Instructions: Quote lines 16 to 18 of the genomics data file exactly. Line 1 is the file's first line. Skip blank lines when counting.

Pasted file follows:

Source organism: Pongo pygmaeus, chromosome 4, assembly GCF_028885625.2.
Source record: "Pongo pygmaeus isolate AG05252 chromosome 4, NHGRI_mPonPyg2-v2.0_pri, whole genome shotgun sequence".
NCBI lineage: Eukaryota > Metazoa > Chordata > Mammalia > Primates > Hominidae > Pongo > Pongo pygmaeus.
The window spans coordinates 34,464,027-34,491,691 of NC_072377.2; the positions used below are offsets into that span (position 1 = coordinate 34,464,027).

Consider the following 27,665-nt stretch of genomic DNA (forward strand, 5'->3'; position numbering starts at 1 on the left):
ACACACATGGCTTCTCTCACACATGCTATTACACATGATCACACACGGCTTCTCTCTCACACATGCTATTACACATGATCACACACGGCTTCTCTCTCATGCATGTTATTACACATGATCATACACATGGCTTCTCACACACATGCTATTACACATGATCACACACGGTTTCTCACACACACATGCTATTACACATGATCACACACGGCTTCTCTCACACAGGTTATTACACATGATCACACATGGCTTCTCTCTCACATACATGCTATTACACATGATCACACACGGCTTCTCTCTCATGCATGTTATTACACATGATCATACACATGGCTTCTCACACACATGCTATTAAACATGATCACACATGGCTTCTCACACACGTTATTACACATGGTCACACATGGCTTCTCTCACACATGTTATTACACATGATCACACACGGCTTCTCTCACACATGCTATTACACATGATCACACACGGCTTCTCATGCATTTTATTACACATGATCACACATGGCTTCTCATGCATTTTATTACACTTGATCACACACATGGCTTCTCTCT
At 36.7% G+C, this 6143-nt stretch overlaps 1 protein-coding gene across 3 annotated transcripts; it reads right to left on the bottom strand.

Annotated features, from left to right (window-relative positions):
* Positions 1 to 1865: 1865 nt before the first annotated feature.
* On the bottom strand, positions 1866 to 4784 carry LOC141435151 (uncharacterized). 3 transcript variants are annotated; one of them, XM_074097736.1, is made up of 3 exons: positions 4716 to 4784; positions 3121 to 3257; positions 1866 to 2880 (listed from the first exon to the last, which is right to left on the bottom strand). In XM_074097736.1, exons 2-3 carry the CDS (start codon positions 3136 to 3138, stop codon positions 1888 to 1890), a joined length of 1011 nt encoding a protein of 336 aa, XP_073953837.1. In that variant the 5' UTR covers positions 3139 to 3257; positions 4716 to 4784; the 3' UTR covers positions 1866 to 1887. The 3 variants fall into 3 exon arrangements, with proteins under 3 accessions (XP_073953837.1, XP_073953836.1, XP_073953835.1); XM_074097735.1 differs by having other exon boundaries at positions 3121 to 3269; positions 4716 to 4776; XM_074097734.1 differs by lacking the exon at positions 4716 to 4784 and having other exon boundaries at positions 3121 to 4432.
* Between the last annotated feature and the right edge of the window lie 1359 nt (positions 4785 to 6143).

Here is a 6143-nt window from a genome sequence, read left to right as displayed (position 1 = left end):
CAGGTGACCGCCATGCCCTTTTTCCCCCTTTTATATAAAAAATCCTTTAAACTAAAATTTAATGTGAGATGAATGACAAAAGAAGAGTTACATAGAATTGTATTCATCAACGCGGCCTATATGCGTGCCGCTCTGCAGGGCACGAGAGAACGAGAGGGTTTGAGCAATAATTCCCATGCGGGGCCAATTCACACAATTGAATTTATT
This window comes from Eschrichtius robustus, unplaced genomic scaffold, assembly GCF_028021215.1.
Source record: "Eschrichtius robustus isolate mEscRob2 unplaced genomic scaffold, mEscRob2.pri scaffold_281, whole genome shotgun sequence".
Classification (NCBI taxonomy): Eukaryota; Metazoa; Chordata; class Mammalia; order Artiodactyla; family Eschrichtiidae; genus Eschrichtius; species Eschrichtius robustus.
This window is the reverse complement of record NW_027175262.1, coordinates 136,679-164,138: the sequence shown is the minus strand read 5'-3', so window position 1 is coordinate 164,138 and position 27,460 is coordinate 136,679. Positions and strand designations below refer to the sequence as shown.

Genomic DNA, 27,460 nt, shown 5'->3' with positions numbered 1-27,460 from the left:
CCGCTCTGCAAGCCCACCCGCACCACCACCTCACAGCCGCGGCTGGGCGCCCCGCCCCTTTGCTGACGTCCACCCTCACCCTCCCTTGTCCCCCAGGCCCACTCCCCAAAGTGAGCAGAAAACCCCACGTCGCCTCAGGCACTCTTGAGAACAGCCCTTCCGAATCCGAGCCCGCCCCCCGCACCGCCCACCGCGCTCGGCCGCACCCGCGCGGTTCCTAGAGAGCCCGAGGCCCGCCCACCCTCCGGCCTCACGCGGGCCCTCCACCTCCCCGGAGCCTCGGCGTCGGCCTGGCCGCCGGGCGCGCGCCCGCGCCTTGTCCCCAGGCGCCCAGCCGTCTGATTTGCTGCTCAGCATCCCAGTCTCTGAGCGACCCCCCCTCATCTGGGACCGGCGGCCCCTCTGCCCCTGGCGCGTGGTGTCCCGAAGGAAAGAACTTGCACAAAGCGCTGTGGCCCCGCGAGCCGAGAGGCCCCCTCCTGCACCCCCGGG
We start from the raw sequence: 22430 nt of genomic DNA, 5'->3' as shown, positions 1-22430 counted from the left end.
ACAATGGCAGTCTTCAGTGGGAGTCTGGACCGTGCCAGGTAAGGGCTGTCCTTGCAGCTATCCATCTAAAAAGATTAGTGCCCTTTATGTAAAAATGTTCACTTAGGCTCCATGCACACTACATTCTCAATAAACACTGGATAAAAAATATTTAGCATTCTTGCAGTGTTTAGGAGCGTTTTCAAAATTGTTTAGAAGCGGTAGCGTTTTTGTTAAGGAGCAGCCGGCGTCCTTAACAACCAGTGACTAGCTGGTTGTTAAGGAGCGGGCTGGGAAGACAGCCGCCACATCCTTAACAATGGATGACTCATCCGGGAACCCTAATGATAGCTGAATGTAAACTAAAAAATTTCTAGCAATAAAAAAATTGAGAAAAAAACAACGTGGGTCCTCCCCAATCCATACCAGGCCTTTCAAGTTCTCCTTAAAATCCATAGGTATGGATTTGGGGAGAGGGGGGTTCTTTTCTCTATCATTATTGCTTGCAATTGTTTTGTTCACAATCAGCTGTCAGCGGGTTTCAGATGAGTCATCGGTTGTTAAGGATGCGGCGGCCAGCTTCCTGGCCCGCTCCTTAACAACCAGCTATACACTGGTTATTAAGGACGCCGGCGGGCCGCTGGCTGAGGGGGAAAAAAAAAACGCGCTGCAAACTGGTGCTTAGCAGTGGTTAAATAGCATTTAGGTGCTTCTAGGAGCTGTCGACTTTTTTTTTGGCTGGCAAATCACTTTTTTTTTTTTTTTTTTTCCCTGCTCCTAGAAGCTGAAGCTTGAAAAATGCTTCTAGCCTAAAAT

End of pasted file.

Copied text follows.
Classification (NCBI taxonomy): Eukaryota; Metazoa; Chordata; class Mammalia; order Artiodactyla; family Eschrichtiidae; genus Eschrichtius; species Eschrichtius robustus.
This window is the reverse complement of record NW_027175262.1, coordinates 136,679-164,138: the sequence shown is the minus strand read 5'-3', so window position 1 is coordinate 164,138 and position 27,460 is coordinate 136,679. Positions and strand designations below refer to the sequence as shown.

Genomic DNA, 27,460 nt, shown 5'->3' with positions numbered 1-27,460 from the left: